I liked the Bayeux tapestry very much but don't know how/if it would fit with your Normandy interests.

I'm looking forward to reading all about your trip!




Last edited by TDudette; May 16th, 2022 at 11:26 AM.
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Old May 16th, 2022, 01:34 PM
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Originally Posted by johnr1016 View Post
Thanks for all the great suggestions! We are now leaning to spending two nights in Ghent followed by two nights in Bruges and then off to Lille France. It seems that the rail connections work well for this part of the trip. I understand that the train stations for both Ghent and Bruges are somewhat removed from the centre of the cities but it seems that there is good public transportation to the city centres from the rail stations. I'm now looking at lodging for the two cities and, again, greatly appreciate any input!
I should probably point out that there is a closer station to Ghent, Gent Dampoort, but it's not on the rail line between Brussels - Bruges, it's on the line to Antwerp. Yes, tram line 1 in the direction of Evergem, or 21, both to Korenmarkt. I think line 1 will also take you to Castle Gravensteen but you would have to check this as I'm not sure.

In Bruges when you get out of the station, there is a big parking station and the bus station, if you can call it a station, is just there. There are many buses that go into the middle of the city and they come about every five minutes. I don't know all the routes, but there are at least 5-10 that go in this direction.

Good luck and enjoy your journey!

Lavandula

Last edited by lavandula; May 16th, 2022 at 01:42 PM. Reason: changed parking lot to parking station because it's a building not an open space
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Old May 17th, 2022, 12:04 AM
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The Michelangelo sculpture is in Ther Church of Our Lady Bruges. Its called Madonna of Bruges.
Its important because it was the first work of his to leave Italy in his lifetime.
If you like music the choir at this church is fabulous .
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Old May 17th, 2022, 02:44 AM
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So the final plan for Belgium is to :

arrive in Brussels, take the train to Brussels Central (or other), take the train to either Ghent or Bruges,
then public transport to hotel, jet-lagged

After a day and a half, check out of hotel, go back to the train station, travel to either Ghent or Bruges. take public transport to hotel.

Just to avoid Brussels because of what people like or dislike?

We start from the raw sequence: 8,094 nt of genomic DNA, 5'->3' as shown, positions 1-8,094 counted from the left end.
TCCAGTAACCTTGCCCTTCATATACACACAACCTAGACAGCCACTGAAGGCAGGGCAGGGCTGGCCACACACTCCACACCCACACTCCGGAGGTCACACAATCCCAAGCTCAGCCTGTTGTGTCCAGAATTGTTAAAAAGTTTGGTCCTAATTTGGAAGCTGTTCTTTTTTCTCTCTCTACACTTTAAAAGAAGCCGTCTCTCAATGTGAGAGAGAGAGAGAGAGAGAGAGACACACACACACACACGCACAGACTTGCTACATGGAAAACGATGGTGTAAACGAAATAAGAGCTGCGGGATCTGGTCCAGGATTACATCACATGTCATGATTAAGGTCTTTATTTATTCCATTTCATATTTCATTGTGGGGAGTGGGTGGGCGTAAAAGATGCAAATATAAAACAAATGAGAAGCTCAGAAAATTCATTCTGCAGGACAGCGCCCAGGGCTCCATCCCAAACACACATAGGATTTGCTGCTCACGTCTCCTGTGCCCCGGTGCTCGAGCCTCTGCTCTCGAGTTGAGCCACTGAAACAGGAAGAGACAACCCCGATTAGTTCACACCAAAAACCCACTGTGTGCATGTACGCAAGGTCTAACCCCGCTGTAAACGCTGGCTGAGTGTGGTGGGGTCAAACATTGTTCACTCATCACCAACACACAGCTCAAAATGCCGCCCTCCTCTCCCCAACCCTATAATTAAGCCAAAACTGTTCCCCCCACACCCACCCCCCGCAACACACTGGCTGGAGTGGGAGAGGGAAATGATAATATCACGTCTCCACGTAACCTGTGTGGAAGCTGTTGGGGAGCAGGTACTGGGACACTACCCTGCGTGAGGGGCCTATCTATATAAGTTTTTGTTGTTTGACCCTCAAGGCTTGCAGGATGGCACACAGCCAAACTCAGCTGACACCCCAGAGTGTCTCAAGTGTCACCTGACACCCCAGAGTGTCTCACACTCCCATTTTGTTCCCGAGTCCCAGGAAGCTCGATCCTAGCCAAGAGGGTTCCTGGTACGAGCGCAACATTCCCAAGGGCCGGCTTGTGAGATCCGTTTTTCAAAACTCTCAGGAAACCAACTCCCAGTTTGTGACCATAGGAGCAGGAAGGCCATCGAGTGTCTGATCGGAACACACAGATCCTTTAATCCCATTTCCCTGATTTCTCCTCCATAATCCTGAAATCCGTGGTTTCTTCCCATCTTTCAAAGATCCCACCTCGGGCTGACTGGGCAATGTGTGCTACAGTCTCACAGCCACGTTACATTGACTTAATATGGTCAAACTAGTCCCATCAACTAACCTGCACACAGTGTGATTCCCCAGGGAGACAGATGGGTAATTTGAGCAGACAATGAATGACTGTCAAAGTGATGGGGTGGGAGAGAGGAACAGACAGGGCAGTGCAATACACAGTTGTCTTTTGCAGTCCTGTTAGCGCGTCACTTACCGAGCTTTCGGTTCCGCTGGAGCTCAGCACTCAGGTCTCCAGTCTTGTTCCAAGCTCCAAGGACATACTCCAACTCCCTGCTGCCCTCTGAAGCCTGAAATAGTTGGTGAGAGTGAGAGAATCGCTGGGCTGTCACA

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Old May 17th, 2022, 01:55 PM
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I do take this point cdnyul - somehow there is a kind of spell on people here with regards to Brussels. It's not that bad, but in pockets that are easily avoidable there are skyscrapers and some grotty areas. Somehow North American travellers don't like this. One Fodorite who reported back here stayed in the northern part of the city, I assume because it was cheap - which, had I known, I would have advised against - and then came back and said they didn't like it. Well, I'm not surprised. I would never stay there. If they had stuck to the main tourist areas in the Centre-Ville, the Sablon, the Ste Catherine area, Louise, hell, even Place du Luxembourg or the residential areas near Schuman, you would not have this issue. There is much to like, many little neighbourhoods with restaurant streets, street markets, a vibrant nightlife, interesting museums and even attractive architecture. Fabulous food. Amazing public transport. And European visitors even seek out the European Quarter to see the European Parliament, which is actually very interesting. Yes, it's built up, but doesn't the seat of democracy in Europe rate a visit?

Lavandula

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Old May 17th, 2022, 03:14 PM
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The cherry beer Kriek is wonderful and the French fries are to die for! They are double fried. And delicious with mayo!! I just love food!!
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Old May 17th, 2022, 04:37 PM
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Originally Posted by cdnyul View Post
So the final plan for Belgium is to :

arrive in Brussels, take the train to Brussels Central (or other), take the train to either Ghent or Bruges,
then public transport to hotel, jet-lagged

After a day and a half, check out of hotel, go back to the train station, travel to either Ghent or Bruges. take public transport to hotel.

Just to avoid Brussels because of what people like or dislike?
personally I love Brussels-having lived in Belgium for some time. .